Be creative in what you choose to serve them with, but keep it simple.  We set up a bar where people could pick and choose their own creations:

Nutella (duh)
Fresh berries
Creme fraiche
Homemade strawberry Jam

Sauteed swiss chard
Sauteed mushrooms
Caramelized onions
Shredded Gruyère
Creamy gruyère sauce

Creme fraiche and fresh jam rolled together in a crepe is my absolute favorite — the creme just cuts the sweetness of the jam so perfectly, it is simply amazing.  You can find it at more specialty grocery stores, like Whole Foods.

Some other ideas that come to mind — broccoli and cheese, asparagus spears, spinach or other greens, bechamel sauce…be creative!

Oh, SO GOOD… and so much fun to make and share.



Freezer steel-cut oats — healthy breakfast in minutes

One thing I cannot do without, even with my kitchen in a state of disarray, are my steel cut oats, the  breakfast of champions.  But anyone who’s prepared them knows that there’s a bit of inconvenience and sticky mess involved.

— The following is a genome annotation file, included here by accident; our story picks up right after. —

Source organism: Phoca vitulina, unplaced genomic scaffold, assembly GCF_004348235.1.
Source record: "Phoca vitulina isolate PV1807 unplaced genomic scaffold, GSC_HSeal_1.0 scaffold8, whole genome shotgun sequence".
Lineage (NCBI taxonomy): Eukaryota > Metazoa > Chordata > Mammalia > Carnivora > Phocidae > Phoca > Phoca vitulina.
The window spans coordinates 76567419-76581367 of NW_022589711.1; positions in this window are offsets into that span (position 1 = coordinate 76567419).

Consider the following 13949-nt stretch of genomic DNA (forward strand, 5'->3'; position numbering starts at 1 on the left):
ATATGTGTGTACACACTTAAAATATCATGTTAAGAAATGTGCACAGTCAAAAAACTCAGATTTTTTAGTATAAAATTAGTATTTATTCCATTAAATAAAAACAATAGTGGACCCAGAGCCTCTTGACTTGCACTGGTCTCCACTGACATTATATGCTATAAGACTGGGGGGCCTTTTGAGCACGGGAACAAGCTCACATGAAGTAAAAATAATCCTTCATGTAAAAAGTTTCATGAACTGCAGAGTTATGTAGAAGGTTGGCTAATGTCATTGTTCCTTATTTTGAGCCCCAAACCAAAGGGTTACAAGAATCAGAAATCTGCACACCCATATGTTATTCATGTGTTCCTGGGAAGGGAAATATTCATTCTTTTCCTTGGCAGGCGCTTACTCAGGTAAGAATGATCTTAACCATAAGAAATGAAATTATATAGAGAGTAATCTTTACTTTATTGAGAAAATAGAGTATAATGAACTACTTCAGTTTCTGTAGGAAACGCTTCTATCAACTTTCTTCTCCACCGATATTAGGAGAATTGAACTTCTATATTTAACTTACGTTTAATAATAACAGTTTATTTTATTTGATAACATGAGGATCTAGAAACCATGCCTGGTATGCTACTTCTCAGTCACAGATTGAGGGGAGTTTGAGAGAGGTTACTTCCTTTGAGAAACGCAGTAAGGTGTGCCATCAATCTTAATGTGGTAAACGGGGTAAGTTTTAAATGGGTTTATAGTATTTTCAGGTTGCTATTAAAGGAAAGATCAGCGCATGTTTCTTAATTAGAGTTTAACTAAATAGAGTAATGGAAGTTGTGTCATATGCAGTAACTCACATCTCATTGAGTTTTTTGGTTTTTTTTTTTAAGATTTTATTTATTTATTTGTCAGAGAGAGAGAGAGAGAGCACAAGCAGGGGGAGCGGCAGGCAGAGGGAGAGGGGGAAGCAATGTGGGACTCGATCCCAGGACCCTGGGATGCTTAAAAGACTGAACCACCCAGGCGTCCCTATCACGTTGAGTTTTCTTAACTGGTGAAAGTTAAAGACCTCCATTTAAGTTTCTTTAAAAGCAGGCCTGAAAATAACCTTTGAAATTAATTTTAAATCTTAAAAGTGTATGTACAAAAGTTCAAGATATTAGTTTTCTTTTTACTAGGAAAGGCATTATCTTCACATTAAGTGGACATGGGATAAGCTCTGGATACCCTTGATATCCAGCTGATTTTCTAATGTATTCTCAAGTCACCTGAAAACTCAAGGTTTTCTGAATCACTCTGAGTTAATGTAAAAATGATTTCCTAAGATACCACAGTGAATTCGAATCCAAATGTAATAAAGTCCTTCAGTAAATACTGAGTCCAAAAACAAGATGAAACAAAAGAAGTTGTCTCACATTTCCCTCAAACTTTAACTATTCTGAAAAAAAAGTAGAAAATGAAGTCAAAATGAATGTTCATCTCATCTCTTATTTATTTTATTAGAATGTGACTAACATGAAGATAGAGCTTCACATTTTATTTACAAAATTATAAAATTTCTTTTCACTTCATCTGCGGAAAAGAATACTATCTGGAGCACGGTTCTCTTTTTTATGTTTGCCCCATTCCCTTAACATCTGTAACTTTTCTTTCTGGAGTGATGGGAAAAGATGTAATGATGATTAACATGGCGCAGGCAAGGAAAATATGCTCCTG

Some resolve this issue with instant oatmeal.  But I’m sorry, that shiz is nasty.  Tastes like soggy paper to me.  And I also am not a fan of preparing a week’s worth of oats and leaving them to become mushy gloppiness in the fridge. So while out of town I swung by a certain nationwide-chain novelty grocer and picked up a few packages of little frozen cups of steel cut oats which have served as my breakfast for a few weeks.  Three minutes in the microwave, and yet still the substantial, nutty texture. Great.